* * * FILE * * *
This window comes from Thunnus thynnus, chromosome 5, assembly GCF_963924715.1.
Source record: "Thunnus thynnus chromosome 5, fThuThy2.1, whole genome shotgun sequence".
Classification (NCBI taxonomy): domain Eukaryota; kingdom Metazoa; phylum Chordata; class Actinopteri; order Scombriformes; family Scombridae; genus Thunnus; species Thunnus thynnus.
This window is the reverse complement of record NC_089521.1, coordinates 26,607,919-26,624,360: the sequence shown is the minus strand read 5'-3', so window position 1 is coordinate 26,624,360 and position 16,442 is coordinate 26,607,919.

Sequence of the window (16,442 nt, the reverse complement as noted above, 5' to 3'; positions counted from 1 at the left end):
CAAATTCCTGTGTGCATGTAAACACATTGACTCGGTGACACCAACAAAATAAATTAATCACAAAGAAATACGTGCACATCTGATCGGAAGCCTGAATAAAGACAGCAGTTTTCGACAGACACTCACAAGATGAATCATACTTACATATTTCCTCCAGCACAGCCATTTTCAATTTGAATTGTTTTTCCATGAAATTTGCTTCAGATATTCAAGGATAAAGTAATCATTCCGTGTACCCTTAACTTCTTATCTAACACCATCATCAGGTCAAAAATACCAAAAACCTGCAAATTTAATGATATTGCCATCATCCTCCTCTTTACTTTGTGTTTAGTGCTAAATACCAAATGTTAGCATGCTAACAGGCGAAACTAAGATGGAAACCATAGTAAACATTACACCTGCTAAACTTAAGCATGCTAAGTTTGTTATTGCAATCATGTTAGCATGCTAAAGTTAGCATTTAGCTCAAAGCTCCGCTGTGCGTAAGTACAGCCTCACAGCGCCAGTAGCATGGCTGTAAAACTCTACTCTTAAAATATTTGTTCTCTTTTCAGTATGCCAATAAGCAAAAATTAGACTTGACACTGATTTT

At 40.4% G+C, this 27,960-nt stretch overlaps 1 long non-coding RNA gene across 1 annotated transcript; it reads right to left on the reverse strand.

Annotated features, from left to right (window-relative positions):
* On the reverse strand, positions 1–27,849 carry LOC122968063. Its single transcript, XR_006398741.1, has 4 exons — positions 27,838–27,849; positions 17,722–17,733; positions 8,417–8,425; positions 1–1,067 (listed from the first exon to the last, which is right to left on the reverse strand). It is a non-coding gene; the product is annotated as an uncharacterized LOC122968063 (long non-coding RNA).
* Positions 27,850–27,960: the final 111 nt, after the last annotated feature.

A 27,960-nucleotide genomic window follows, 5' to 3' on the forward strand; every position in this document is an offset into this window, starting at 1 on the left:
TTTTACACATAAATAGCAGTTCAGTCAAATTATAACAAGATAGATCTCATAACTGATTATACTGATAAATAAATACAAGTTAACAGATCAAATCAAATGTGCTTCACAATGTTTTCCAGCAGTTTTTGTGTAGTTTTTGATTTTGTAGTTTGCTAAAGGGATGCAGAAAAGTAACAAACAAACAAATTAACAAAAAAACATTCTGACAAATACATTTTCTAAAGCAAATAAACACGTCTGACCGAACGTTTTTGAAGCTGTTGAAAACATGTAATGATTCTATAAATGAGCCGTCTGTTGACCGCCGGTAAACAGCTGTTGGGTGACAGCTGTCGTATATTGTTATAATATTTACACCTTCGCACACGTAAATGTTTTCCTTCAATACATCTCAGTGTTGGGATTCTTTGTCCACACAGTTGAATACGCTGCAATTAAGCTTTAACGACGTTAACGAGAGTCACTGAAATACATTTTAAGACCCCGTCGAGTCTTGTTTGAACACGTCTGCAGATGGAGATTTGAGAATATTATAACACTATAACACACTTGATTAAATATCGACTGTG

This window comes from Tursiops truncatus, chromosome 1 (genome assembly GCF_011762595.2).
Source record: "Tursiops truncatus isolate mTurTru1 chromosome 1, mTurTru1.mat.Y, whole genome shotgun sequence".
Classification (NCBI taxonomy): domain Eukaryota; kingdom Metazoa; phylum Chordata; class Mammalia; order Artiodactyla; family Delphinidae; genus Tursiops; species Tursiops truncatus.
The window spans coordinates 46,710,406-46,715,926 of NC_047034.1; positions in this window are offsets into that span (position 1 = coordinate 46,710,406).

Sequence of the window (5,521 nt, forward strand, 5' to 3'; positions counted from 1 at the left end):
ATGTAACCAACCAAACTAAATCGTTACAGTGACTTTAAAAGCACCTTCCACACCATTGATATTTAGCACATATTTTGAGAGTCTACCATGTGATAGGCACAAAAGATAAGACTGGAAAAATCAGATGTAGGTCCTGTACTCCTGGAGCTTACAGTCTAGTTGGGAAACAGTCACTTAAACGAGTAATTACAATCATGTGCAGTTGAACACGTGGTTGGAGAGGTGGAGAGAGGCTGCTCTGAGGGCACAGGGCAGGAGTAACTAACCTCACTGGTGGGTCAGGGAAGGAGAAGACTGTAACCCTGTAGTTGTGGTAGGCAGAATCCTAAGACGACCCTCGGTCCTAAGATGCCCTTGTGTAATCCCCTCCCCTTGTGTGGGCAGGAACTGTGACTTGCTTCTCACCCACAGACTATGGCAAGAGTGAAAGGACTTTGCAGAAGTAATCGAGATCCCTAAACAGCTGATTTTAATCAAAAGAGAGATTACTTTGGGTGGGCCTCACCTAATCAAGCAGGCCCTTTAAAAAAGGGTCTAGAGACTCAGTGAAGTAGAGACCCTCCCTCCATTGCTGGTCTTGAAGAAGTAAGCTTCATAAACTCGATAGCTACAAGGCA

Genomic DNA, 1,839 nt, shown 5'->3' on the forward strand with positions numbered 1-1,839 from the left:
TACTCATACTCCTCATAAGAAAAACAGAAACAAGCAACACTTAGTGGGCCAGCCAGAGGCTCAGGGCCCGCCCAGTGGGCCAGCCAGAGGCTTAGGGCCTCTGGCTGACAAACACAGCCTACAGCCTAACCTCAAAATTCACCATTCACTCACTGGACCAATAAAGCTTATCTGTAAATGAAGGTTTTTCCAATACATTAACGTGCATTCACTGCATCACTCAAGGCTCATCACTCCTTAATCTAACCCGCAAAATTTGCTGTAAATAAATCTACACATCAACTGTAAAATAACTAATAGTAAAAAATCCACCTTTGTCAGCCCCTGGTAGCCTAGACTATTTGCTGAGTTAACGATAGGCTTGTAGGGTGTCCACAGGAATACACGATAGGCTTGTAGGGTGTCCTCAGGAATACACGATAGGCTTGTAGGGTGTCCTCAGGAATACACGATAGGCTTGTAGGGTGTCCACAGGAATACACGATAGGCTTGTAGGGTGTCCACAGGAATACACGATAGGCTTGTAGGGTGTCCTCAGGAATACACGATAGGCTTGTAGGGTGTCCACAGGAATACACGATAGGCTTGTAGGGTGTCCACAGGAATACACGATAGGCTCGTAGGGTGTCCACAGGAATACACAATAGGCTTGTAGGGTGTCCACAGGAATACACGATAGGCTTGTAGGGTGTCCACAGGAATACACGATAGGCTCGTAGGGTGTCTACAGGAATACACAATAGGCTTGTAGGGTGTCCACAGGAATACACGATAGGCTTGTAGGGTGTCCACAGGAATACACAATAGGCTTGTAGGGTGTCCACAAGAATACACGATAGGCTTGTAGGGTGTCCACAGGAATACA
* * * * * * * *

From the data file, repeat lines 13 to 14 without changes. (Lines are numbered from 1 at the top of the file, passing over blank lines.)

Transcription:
This window comes from Tursiops truncatus, chromosome 1 (genome assembly GCF_011762595.2).
Source record: "Tursiops truncatus isolate mTurTru1 chromosome 1, mTurTru1.mat.Y, whole genome shotgun sequence".